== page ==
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President Carter stands at at podium that says Emory University

The Carter Center and Emory University

Four decades of collaboration in service to humanity

Sept. 16, 2022

Emory University’s ties to The Carter Center go back to the center’s genesis and remain vital today. Forty years after its founding, the post-White House institution of former President Jimmy Carter and his wife, Rosalynn, operates peace and health programs around the world with Emory as a key partner.

After leaving office in 1981, the Carters retained the commitment to advancing peace and human rights that had been the hallmark of President Carter’s administration. Having fielded offers from several universities, they agreed in 1982 to a partnership with Emory, an institution whose values they felt mirrored their own.

After talking with then Emory President James T. Laney, the Carters became to believe that the center they intended to build could draw on the university’s unique resources and serve the world in a distinctive way.

“President and Mrs. Carter saw in Emory a collaborator whose principles and ethics reflected the values they believed in,” says Paige Alexander, CEO of The Carter Center. “The partnership remains vital to our global mission, with Emory graduates, researchers, thinkers and leaders helping us build a healthier, more peaceful world.”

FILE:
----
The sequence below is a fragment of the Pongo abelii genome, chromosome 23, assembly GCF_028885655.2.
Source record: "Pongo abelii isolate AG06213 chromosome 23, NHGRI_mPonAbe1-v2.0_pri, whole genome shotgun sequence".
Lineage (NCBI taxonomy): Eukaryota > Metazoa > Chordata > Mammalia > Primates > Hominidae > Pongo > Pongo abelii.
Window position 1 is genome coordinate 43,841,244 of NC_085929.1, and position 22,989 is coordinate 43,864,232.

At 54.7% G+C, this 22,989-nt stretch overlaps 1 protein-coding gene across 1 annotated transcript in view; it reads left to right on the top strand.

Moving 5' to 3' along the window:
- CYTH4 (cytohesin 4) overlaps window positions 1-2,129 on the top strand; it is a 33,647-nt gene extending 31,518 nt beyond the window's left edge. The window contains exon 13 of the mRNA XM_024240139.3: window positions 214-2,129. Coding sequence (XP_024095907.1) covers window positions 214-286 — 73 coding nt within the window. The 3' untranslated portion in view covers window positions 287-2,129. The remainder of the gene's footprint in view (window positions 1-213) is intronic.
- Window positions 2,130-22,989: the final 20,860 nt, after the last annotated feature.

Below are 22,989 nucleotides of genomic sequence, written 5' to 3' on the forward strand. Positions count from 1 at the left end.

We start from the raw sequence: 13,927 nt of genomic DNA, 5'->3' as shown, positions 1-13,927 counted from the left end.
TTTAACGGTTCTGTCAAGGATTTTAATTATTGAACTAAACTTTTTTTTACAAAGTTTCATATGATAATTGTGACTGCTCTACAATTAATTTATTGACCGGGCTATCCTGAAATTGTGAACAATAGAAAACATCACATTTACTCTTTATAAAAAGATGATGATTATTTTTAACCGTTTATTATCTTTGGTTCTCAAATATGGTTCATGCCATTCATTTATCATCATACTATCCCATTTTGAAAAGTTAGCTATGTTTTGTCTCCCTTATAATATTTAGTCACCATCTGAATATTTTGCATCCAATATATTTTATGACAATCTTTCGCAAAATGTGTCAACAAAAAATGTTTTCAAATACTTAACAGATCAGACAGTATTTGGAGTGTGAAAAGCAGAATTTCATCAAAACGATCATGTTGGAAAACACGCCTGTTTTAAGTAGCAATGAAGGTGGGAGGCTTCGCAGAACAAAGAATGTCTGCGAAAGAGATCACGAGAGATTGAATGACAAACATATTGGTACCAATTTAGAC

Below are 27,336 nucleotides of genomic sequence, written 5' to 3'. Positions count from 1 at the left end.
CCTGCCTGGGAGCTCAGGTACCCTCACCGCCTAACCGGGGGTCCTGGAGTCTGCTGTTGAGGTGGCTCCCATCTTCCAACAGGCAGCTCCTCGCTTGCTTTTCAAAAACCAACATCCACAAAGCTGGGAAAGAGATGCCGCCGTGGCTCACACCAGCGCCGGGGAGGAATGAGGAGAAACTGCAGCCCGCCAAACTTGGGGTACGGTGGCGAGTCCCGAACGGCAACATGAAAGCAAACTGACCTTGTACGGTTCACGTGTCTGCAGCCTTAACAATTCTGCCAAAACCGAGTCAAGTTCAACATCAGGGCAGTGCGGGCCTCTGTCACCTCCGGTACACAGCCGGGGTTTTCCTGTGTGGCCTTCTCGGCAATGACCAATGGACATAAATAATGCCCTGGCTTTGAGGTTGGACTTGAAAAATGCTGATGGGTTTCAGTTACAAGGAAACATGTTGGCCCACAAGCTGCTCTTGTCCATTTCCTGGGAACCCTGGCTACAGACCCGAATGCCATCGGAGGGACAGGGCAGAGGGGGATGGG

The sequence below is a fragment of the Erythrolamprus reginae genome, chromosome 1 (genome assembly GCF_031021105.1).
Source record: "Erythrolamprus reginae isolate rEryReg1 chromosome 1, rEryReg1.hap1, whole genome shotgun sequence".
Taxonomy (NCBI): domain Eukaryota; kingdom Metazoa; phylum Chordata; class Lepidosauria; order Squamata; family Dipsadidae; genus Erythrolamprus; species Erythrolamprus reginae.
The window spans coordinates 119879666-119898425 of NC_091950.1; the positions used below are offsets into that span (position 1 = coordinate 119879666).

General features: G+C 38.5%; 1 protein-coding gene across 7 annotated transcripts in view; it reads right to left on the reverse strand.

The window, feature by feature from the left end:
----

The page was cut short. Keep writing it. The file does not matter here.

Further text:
The partnership is equally important to the university, enriching the lives of generations of students and faculty who have had the opportunity to learn from President Carter and to engage with The Carter Center. 

“Emory’s decades-long partnership with The Carter Center is unlike any other in higher education, benefitting communities the world over,” says Emory President Gregory L. Fenves. “It continues to harness the immense talent of Emory scholars and alumni, applying their research and expertise to carry out President Carter’s profound vision for peace, health, and human rights across continents and borders.”  

Thousands of Emory students have fond memories of his many visits to classes across a wide range of subjects, as well as the annual Carter Town Hall, a beloved campus tradition. For 38 consecutive years, President Carter was the sole keynote speaker at the town hall, offering his wit and wisdom in response to student questions. Now, the time-honored tradition gives first-year students an opportunity to engage in interactive dialogue with international thought leaders.

President Carter speaks to an Emory class

Throughout the decades, President Carter has lectured in Emory classes across a wide range of disciplines.

"The partnership that has grown between The Carter Center and Emory University, and myself and Emory University, has been one of the highlights of my life."

President Jimmy Carter, 2015 Carter Town Hall

40 Years of Collaboration

As Emory and The Carter Center celebrate 40 years of collaboration, both continue to influence and impact each other.

Several Carter Center experts are Emory adjunct professors, bringing their expertise in international affairs, conflict resolution, public health and more into the classroom. Emory researchers collaborate with the health and peace programs both in the field and in the laboratory. For example, Sarah E. Morris, Emory Libraries head of instruction and engagement, recently helped The Carter Center create a series of media literacy videos to combat disinformation in media and online.